“Computer Diagnosis” is sometimes misunderstood. It is my goal to put you at ease with this term and the whole diagnostic experience.
It’s no surprise that computers control and monitor just about every aspect of motor vehicles, so with that knowledge there are different reactions from different people, including auto repair professionals;
- Some expect the computer to “tell” them what’s wrong with their car.
- Some expect some sort of magic to happen when a scan tool is connected to their vehicle computer.
- Some are absolutely scared to death of the whole process of diagnosing vehicle problems.
- Some use “Computer Diagnosis” to make the diagnostic process look mystical.
Computer Diagnostics involves a device that is capable of communicating with your vehicle computers via a port called the Diagnostic Link Connector (DLC). This diagnostic device is commonly called a scan tool and as you might imagine there are many brands all with varying capabilities. The simplest of scan tools are nothing more than a code reader. When your car is experiencing problems or a Check Engine Light our first step is to scan your car’s computer memory for stored Diagnostic Trouble Codes (DTC).
The Myth About “Codes”
Many people have a misconception that Diagnostic Trouble Codes will tell you exactly what to fix or replace on your car. This is simply not the case. DTCs do however tell us the following;
- A sensor or circuit is experiencing a fault.
- What “area” or system is experiencing trouble.
- Certain operating conditions have occurred that are not acceptable to the computer program and it can no longer control those conditions.
In English, when your car’s computer can no longer control its systems, codes set to help us begin our search for the root cause. Just imagine what it would be like to diagnose vehicle problems if there were no codes – We’d be searching for the proverbial “needle in the haystack”. Simply put codes narrow the search area significantly. By the way, there are cases where a vehicle will have issues with or without setting a check engine light and no codes will be set in the vehicle computer memory (see below).
Please understand that “getting” or “pulling” codes form a computer is just that – it’s numbered codes with a verbal description. Pulling codes is by no means a diagnosis. Once codes are obtained, pointed testing begins with the goal of Root Cause Analysis (RCA). RCA is another great description for “diagnostics”.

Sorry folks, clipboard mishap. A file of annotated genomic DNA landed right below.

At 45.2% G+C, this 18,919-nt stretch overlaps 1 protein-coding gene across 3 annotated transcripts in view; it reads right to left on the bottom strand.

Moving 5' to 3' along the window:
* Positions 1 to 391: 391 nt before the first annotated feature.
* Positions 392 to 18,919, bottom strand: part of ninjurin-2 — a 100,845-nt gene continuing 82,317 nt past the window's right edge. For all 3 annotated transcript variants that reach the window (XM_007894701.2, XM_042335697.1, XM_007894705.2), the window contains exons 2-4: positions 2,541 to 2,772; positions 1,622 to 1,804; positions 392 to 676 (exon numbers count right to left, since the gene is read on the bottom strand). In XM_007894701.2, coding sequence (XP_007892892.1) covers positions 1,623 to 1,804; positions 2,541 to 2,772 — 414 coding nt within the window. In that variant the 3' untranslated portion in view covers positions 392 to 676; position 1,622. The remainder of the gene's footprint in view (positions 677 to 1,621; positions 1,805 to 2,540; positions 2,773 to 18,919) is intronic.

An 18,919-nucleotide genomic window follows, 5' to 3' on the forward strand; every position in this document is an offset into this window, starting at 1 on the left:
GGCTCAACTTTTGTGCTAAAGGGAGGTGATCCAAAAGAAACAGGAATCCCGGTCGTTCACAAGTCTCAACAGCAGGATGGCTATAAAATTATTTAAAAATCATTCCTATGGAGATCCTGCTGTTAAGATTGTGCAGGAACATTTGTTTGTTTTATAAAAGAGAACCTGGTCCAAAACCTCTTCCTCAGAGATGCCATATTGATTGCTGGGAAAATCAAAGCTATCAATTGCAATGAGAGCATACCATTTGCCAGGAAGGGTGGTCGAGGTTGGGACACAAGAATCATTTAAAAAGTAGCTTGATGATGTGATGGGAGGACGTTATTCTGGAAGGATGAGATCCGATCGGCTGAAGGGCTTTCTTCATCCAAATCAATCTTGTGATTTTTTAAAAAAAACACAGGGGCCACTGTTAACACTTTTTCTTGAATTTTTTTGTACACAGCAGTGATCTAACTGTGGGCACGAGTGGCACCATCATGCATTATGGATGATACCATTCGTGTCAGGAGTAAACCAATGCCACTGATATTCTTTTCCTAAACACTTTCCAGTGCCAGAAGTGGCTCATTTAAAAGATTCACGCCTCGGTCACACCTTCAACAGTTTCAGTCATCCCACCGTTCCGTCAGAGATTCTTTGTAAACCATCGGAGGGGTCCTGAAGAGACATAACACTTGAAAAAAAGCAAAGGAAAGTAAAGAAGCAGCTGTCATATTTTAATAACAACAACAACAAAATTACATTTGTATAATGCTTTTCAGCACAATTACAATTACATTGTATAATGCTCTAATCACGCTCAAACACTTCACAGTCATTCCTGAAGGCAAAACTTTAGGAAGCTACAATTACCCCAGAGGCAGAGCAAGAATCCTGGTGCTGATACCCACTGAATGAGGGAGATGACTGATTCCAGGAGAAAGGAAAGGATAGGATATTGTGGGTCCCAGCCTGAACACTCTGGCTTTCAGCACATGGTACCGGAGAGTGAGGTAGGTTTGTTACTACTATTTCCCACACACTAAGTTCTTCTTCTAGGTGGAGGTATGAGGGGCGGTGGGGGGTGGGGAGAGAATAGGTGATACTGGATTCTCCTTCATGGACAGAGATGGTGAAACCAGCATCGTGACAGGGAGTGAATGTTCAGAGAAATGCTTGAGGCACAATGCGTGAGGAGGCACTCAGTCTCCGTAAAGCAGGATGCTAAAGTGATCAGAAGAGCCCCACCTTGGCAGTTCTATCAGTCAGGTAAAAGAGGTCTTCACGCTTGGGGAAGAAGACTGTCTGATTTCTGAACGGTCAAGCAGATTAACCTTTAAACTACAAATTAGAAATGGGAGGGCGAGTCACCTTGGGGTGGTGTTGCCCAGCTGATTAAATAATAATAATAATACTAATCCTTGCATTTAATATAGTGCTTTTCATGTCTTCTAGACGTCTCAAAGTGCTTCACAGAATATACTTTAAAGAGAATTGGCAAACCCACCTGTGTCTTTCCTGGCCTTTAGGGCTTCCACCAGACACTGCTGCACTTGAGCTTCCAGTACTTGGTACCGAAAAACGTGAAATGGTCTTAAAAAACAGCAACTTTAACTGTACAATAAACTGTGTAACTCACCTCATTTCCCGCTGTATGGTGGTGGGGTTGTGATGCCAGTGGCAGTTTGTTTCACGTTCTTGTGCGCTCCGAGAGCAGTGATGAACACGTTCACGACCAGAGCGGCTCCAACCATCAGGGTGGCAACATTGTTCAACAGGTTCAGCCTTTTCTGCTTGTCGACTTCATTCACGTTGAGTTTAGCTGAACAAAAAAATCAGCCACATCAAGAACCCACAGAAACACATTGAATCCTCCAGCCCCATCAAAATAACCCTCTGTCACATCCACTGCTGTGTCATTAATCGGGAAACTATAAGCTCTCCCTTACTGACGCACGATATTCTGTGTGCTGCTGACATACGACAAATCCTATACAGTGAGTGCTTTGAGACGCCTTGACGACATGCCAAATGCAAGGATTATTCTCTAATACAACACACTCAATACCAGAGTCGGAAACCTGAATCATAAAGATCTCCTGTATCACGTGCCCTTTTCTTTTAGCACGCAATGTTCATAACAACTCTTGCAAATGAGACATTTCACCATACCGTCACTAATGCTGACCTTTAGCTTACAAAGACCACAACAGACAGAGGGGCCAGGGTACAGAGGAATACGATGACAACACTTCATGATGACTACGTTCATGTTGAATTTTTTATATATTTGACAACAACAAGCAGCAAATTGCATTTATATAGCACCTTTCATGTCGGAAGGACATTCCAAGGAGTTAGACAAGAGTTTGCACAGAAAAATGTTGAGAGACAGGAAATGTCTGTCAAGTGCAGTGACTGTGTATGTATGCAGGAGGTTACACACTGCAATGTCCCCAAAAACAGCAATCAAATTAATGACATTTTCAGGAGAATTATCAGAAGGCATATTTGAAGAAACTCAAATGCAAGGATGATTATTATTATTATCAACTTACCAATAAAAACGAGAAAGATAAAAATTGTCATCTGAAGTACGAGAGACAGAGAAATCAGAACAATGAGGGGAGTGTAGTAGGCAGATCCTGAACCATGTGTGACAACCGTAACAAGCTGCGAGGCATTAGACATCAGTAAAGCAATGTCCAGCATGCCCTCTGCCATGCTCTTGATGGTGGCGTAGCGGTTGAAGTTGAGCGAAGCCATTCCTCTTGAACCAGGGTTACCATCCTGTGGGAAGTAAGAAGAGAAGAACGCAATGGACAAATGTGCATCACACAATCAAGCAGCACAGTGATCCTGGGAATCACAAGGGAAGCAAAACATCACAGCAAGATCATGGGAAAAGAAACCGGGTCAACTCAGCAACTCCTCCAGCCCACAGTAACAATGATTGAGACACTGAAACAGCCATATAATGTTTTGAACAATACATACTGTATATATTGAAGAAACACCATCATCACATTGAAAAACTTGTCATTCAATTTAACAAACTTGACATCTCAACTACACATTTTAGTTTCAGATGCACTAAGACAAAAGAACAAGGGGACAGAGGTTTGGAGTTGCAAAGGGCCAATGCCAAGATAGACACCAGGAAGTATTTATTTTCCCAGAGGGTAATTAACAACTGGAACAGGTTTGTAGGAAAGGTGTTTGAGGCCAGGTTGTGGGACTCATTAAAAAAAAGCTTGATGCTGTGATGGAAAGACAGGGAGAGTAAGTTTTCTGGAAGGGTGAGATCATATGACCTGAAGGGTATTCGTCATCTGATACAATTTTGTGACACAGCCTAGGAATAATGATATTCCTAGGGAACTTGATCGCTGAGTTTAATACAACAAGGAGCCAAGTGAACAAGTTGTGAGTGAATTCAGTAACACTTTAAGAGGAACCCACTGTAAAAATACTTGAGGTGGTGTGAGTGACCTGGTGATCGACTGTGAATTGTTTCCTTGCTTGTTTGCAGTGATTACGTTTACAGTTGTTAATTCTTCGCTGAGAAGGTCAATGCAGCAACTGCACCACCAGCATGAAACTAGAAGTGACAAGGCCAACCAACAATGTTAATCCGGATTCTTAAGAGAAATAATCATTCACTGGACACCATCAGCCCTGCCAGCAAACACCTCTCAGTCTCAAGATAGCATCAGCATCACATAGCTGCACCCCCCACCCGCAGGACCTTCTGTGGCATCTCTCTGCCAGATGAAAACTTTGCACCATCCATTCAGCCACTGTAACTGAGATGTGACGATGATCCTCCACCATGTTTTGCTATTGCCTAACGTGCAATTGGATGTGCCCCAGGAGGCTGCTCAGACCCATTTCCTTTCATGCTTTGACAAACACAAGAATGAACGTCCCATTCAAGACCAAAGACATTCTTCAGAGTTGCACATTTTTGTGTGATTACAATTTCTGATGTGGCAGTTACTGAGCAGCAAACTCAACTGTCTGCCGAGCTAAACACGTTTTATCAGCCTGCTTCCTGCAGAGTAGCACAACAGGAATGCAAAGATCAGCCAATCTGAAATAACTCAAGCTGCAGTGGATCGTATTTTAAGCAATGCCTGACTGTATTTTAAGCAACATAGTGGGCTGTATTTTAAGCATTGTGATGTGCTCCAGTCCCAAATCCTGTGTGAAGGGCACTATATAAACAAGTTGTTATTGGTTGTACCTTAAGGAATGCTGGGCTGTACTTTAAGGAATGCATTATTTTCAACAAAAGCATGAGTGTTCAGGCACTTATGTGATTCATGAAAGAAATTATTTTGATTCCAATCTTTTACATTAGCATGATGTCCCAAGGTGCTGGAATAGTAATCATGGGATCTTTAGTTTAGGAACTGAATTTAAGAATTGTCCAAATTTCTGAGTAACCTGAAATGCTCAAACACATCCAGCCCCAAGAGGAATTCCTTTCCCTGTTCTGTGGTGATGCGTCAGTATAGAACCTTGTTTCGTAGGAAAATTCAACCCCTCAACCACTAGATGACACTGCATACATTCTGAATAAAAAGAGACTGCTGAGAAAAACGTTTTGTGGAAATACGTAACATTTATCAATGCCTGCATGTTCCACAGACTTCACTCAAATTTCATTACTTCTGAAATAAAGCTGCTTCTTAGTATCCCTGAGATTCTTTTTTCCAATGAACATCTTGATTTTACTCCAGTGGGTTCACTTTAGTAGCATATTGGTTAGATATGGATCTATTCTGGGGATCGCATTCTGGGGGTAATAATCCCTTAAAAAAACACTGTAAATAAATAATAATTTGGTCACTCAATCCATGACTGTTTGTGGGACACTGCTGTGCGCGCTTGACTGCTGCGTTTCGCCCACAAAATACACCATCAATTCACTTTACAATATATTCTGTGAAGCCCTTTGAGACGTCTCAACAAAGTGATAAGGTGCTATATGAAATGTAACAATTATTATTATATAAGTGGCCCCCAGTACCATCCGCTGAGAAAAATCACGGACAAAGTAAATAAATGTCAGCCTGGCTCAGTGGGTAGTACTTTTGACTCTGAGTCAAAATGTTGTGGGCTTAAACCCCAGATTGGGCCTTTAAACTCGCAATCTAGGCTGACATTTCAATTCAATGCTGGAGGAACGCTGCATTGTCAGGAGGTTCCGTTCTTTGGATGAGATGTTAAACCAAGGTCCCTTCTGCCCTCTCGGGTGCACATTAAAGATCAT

It’s important for you to know there are cases where the check engine light will turn on and set no codes in its memory. We’ve also seen cases where there is a noticeable problem with vehicle performance and no codes will set. While it is rare to have no codes to assist with a diagnostic process, it’s possible you may be faced with this one day. This phenomenon of no codes is not isolated to only the engine computer, Anti-lock brakes, transmission computers and others can experience problems while setting no codes in memory.
This scenario is a game-changer for sure simply because there are so many possibilities for the root cause of the problem. That said this type of diagnostic is very manageable. At Colchin, decades of experience, our access to automotive data bases and our people will get the job done. As always you’ll be in the driver’s seat when it comes to spending your hard-earned money.
Multiple Code Diagnostics
Many vehicles come in with more than one code stored in its computer. Most of the time multiple stored codes are related to each other – this is helpful to us because it’s more information. However when there are multiple un-related stored codes this usually presents a whole different set of circumstances and the reason is that each code or “set” of un-related codes is its own separate problem requiring a separate diagnostic to smoke out the root cause.
Once we’ve completed testing and research we’ll call you with the diagnosis, appropriate repairs needed to fix the problem and the estimate associated with those repairs.